Use this URL to cite or link to this record in EThOS: http://ethos.bl.uk/OrderDetails.do?uin=uk.bl.ethos.560629
Title: Charge generation in organic solar cells
Author: Jamieson, Fiona
Awarding Body: Imperial College London
Current Institution: Imperial College London
Date of Award: 2012
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Abstract:
Organic photovoltaic devices are receiving extensive interest, with device efficiencies now exceeding 8%. There is increasing evidence that the efficiency of dissociation of excitons (bound electron-hole pairs) into free charge carriers is a key factor determining device performance. Dissociation of these excitons occurs at the interface between donor and acceptor molecules in the photoactive layer of the device and is driven by a favourable difference in electronic energy levels between the two materials. Several factors can potentially determine the efficiency of this process, including interfacial energetic energies, molecular structure, film microstructure and device electric fields. This thesis employs optical spectroscopic techniques, including photoluminescence quenching and transient absorption spectroscopy to assay the efficiency of charge separation for a range of donor / acceptor blend films and devices, thereby providing new insights into the factors determining the efficiency of this process. The first results chapter focuses on the experimental technique, transient absorption spectroscopy, and how this can be employed to determine the yield of dissociated charges in donor / acceptor blend films. Three materials systems are studied, firstly looking at the effects of structure of the donor material, followed by a study into the effects of the temperature on charge generation and recombination. The following two chapters investigate the effects of film morphology on charge generation, specifically focusing upon the fullerene acceptor. Aggregation of phenyl-C61-butyric acid methyl ester (PCBM) is shown to be a key factor in the generation of free charges in the blend film, leading to proposal of a model regarding the role of this aggregation in charge generation. This study has then been extended by using additives to modify the concentration threshold for PCBM aggregation by preventing the intercalation of the PCBM between the polymer side chains, and hence inducing PCBM aggregation at a lower concentration. In the final chapter, the effects of an externally applied electric field on charge generation in devices have been studied. Such electric fields have been proposed to reduce geminate recombination losses, thereby increasing the dissociation of free charges, and thus leading to an increase in the device photocurrent. Polymer and small molecule blend systems have been studied and shown to exhibit different dependences of charge generation upon applied bias depending on the donor molecule and the morphology of the blend.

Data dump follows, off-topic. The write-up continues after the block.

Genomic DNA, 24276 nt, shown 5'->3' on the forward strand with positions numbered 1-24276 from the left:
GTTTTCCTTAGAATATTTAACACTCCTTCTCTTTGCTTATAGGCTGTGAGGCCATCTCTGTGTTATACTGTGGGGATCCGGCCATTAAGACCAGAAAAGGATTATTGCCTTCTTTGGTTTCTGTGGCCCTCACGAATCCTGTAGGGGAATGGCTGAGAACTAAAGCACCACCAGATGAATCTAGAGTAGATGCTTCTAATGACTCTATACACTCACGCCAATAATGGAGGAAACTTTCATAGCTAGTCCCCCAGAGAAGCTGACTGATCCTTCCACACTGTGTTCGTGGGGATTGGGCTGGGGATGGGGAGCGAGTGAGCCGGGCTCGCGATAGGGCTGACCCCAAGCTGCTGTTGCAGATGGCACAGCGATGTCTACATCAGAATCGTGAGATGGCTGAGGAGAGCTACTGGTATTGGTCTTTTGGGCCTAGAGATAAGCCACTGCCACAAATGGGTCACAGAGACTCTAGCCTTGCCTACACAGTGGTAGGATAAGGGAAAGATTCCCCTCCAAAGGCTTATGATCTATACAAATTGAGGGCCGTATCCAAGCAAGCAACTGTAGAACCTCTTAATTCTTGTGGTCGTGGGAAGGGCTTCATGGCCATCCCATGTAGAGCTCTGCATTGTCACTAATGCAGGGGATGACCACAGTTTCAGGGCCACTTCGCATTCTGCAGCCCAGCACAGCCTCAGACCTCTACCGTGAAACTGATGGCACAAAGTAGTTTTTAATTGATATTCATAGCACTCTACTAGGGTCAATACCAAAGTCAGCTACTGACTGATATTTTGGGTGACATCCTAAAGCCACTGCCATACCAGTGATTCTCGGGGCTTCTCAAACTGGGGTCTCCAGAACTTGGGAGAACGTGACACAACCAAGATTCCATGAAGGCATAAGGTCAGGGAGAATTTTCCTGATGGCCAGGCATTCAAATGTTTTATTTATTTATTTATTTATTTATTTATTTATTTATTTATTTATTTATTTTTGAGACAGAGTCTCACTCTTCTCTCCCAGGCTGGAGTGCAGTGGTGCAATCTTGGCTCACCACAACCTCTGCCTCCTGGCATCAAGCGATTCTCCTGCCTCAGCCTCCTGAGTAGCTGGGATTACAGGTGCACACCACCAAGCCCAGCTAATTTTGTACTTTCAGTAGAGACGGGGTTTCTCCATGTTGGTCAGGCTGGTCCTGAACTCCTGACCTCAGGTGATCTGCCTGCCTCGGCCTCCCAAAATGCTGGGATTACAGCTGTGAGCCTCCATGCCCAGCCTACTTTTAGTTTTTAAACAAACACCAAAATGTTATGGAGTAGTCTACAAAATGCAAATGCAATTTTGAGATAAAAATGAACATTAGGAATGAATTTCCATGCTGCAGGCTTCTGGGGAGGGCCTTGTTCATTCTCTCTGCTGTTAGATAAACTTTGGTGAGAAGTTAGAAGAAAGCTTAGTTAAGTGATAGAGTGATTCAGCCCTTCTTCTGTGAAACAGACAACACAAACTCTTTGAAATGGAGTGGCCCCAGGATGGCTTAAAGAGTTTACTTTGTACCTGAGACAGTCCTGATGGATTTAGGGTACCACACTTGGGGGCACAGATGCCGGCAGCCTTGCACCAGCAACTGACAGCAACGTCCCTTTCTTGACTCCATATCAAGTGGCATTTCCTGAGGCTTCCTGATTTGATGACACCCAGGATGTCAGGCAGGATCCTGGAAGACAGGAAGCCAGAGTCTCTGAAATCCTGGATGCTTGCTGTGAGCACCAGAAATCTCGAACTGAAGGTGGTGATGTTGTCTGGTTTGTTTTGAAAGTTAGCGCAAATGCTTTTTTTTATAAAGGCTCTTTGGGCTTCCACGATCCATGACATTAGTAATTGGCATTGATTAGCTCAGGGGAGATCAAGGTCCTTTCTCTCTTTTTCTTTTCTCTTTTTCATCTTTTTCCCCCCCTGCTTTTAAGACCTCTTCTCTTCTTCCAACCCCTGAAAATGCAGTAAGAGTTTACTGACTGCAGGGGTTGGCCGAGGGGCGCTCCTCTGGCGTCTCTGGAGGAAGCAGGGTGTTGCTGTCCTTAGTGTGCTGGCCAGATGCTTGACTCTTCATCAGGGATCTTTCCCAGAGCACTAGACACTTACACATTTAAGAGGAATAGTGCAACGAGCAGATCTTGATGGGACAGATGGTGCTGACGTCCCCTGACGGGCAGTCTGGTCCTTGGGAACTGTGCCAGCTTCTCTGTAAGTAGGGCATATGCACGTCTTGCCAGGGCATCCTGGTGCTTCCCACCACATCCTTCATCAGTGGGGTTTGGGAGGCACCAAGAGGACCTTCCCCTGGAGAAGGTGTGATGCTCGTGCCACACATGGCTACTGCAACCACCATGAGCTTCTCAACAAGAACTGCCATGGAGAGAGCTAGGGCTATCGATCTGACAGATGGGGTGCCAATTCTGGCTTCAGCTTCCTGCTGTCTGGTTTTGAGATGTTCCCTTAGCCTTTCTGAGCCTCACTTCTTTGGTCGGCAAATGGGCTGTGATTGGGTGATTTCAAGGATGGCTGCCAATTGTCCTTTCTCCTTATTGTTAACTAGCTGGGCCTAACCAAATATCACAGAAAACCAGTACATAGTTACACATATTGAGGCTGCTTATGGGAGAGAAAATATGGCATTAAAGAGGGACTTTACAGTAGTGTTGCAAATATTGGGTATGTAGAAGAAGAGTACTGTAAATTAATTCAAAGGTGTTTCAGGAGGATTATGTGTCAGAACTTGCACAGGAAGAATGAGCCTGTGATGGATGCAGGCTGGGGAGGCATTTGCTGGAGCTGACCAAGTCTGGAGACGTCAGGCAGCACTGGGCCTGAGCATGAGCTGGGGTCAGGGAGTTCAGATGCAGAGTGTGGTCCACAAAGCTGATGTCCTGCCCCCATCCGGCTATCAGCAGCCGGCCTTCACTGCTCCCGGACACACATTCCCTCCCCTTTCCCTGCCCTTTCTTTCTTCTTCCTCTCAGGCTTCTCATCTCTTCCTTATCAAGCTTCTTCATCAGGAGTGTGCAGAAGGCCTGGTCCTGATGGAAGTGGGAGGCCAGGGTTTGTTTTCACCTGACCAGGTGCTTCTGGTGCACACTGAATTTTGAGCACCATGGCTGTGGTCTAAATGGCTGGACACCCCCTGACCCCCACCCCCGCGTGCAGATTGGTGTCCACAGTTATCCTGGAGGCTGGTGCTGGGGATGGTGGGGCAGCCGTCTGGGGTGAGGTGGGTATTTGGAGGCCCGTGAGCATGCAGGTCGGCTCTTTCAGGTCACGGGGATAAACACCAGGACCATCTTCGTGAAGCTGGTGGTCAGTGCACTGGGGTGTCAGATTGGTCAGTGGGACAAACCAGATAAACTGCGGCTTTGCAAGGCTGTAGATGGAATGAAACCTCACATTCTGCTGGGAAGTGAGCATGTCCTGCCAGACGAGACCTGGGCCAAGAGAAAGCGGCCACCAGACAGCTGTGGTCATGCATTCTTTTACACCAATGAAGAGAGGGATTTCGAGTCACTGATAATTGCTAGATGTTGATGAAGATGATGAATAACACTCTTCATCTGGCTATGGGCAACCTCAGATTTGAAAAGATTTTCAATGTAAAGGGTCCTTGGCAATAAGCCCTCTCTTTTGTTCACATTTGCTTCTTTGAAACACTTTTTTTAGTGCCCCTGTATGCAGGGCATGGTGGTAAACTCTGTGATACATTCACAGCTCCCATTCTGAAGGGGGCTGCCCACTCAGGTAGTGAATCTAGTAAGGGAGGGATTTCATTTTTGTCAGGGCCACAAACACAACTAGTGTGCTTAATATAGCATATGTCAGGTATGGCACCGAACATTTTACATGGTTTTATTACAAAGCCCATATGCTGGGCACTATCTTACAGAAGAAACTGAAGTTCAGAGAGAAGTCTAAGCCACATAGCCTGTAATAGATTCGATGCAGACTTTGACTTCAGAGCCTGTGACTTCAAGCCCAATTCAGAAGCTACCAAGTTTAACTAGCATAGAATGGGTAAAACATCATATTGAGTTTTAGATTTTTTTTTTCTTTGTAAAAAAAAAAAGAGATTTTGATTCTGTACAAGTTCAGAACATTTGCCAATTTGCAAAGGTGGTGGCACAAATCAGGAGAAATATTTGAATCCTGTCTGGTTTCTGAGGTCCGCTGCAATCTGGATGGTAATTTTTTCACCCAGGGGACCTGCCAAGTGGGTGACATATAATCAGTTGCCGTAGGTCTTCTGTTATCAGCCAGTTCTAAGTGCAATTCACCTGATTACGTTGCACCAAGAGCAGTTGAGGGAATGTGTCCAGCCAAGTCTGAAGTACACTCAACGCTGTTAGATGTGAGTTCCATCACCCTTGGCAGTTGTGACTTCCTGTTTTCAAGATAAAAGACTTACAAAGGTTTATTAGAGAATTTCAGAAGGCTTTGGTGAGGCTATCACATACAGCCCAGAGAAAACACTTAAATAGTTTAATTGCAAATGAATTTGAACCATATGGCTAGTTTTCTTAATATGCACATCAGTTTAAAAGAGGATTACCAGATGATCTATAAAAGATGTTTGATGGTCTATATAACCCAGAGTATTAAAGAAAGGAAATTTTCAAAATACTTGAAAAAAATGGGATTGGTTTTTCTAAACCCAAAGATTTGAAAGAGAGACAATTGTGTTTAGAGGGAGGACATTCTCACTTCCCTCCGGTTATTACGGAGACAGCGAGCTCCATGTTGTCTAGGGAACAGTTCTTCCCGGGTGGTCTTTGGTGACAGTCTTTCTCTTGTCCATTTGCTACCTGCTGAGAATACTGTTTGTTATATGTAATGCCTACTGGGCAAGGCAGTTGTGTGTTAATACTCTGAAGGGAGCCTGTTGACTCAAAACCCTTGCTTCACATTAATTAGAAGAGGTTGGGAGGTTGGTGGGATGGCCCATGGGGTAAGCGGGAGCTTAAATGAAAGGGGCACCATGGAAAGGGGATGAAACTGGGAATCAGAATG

Supervisor: Durrant, James Sponsor: Not available
Qualification Name: Thesis (Ph.D.) Qualification Level: Doctoral
EThOS ID: uk.bl.ethos.560629  DOI: Not available
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